December 16, 2004

If Lincoln was gay...

If Abraham Lincoln was gay, what would it change about the way we think about things today? The NYT has an article by Dinitia Smith about C.A. Tripp's book "The Intimate World of Abraham Lincoln." The book, published next month, will stir debate about the evidence, and you can prepare to hear repeated assurances about how men slept together all the time back in Lincoln's day, the era of a dire bed shortage that forced all manner of heterosexual men to sleep together. And sure, afterwards they raved to other men that their bedmate's thighs "were as perfect as a human being Could be."

From what I've read so far, I assume Lincoln was gay. I assume Carl Sandburg believed Lincoln was gay when he wrote:
"Month by month in stacks and bundles of fact and legend, I found invisible companionships that surprised me. Perhaps a few of these presences lurk and murmur in this book."

Sandburg also wrote that Lincoln and Joshua Speed had "streaks of lavender, spots soft as May violets."

So, assume Lincoln was gay. Now, what else do we think? Should we conclude gayness made him do the things he did as President?
[Mary Todd Lincoln biographer Jean H.] Baker said that his outsider status would explain his independence and his ability to take anti-Establishment positions like the issuing of the Emancipation Proclamation. As a homosexual, she said, "he would be on the margins of tradition."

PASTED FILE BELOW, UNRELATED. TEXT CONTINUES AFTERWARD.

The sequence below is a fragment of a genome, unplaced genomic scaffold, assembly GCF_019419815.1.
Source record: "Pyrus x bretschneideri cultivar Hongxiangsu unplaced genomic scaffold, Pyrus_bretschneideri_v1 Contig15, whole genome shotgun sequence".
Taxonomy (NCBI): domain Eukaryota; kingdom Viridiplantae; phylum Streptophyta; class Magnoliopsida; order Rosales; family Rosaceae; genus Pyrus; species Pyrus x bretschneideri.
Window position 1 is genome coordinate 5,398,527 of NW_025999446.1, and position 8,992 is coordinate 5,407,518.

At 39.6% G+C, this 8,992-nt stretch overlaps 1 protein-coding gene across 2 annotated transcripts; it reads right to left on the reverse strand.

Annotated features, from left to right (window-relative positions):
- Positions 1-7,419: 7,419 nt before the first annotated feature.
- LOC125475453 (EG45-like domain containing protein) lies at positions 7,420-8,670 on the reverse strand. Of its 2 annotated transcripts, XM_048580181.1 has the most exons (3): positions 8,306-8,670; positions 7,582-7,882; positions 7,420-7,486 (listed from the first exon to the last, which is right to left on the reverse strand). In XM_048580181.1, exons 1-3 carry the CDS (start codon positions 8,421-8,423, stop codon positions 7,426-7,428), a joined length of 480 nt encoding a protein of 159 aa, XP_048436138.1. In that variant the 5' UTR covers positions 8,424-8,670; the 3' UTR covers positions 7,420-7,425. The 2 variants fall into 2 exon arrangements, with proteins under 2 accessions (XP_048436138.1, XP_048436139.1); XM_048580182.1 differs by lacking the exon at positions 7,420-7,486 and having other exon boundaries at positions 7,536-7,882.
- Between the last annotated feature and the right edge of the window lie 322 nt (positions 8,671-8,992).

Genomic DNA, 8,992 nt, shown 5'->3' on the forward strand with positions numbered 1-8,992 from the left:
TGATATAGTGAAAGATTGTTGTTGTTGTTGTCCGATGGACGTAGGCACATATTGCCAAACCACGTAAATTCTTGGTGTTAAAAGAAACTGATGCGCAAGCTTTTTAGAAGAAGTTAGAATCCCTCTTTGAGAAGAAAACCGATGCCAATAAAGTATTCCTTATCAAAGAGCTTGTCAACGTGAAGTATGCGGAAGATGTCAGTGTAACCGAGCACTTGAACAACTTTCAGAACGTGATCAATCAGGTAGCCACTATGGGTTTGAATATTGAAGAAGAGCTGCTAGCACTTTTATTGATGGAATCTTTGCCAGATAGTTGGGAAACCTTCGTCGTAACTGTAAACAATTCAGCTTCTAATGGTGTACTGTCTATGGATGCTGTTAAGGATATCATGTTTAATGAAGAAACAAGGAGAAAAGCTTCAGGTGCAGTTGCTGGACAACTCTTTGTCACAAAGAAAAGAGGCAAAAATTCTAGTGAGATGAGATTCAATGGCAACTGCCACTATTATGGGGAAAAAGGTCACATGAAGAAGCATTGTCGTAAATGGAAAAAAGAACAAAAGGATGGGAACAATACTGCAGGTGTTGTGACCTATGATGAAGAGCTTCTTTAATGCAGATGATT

"He is willing to be independent, to do what is right," she said. "It is invested in his soul, in his psyche and in his behavior."

Will it -- should it -- change arguments about politics today?
Larry Kramer, the author and AIDS activist, said that Mr. Tripp's book "will change history."

"It's a revolutionary book because the most important president in the history of the United States was gay," he said. "Now maybe they'll leave us alone, all those people in the party he founded.

More important that the question whether Lincoln was gay is the question of what use we will make of that piece of information.

UPDATE: Betsy Newmark writes: "I would respond to Ann Althouse that such discussions say a lot more about people today than they do about Lincoln." I agree.

1 comment:

Your Pastor said...

Nah. It just says more about American society today. You know, if you travel in the third world, particularly in countries of Latin America like Mexico, it's common for men to have intimate, even sexual, relationships, whether they get married or not. We're so stupid in this country as to think our victorian values and behavior are the human norms. How ethnocentric!